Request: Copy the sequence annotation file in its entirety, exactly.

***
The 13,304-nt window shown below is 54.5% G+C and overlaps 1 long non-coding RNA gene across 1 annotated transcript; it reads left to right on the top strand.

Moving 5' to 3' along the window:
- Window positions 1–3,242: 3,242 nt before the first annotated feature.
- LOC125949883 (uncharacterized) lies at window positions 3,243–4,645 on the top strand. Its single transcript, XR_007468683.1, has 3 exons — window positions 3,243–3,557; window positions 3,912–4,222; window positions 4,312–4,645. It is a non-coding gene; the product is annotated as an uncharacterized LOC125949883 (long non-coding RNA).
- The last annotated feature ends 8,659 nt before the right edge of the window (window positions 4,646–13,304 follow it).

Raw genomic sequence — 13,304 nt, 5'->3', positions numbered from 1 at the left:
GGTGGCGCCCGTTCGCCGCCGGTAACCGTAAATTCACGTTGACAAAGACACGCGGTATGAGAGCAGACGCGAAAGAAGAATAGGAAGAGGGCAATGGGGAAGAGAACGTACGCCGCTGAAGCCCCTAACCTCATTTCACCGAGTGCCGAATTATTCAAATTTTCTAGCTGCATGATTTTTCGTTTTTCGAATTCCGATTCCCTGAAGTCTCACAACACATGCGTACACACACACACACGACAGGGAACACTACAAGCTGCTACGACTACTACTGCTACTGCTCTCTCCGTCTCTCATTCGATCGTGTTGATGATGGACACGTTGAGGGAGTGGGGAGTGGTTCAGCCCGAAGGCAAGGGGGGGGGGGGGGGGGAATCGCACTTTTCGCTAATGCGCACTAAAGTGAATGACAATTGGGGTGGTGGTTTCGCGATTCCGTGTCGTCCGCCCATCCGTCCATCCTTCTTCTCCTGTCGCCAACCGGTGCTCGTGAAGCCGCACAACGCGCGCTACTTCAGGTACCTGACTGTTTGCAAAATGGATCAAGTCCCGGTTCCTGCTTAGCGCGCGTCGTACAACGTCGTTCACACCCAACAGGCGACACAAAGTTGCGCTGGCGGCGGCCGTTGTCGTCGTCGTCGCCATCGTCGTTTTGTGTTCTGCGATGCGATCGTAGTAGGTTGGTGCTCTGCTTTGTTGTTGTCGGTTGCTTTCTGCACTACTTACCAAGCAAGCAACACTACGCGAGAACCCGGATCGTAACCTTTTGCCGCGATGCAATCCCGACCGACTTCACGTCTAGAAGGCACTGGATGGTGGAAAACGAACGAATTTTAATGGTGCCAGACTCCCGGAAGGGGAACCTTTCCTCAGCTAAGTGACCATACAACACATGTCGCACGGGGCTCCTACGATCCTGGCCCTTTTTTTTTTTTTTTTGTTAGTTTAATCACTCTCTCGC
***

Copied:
The 13,304-nt window shown below is 54.5% G+C and overlaps 1 long non-coding RNA gene across 1 annotated transcript; it reads left to right on the top strand.

Moving 5' to 3' along the window:
- Window positions 1–3,242: 3,242 nt before the first annotated feature.
- LOC125949883 (uncharacterized) lies at window positions 3,243–4,645 on the top strand. Its single transcript, XR_007468683.1, has 3 exons — window positions 3,243–3,557; window positions 3,912–4,222; window positions 4,312–4,645. It is a non-coding gene; the product is annotated as an uncharacterized LOC125949883 (long non-coding RNA).
- The last annotated feature ends 8,659 nt before the right edge of the window (window positions 4,646–13,304 follow it).

Raw genomic sequence — 13,304 nt, 5'->3', positions numbered from 1 at the left:
GGTGGCGCCCGTTCGCCGCCGGTAACCGTAAATTCACGTTGACAAAGACACGCGGTATGAGAGCAGACGCGAAAGAAGAATAGGAAGAGGGCAATGGGGAAGAGAACGTACGCCGCTGAAGCCCCTAACCTCATTTCACCGAGTGCCGAATTATTCAAATTTTCTAGCTGCATGATTTTTCGTTTTTCGAATTCCGATTCCCTGAAGTCTCACAACACATGCGTACACACACACACACGACAGGGAACACTACAAGCTGCTACGACTACTACTGCTACTGCTCTCTCCGTCTCTCATTCGATCGTGTTGATGATGGACACGTTGAGGGAGTGGGGAGTGGTTCAGCCCGAAGGCAAGGGGGGGGGGGGGGGGGAATCGCACTTTTCGCTAATGCGCACTAAAGTGAATGACAATTGGGGTGGTGGTTTCGCGATTCCGTGTCGTCCGCCCATCCGTCCATCCTTCTTCTCCTGTCGCCAACCGGTGCTCGTGAAGCCGCACAACGCGCGCTACTTCAGGTACCTGACTGTTTGCAAAATGGATCAAGTCCCGGTTCCTGCTTAGCGCGCGTCGTACAACGTCGTTCACACCCAACAGGCGACACAAAGTTGCGCTGGCGGCGGCCGTTGTCGTCGTCGTCGCCATCGTCGTTTTGTGTTCTGCGATGCGATCGTAGTAGGTTGGTGCTCTGCTTTGTTGTTGTCGGTTGCTTTCTGCACTACTTACCAAGCAAGCAACACTACGCGAGAACCCGGATCGTAACCTTTTGCCGCGATGCAATCCCGACCGACTTCACGTCTAGAAGGCACTGGATGGTGGAAAACGAACGAATTTTAATGGTGCCAGACTCCCGGAAGGGGAACCTTTCCTCAGCTAAGTGACCATACAACACATGTCGCACGGGGCTCCTACGATCCTGGCCCTTTTTTTTTTTTTTTTGTTAGTTTAATCACTCTCTCGC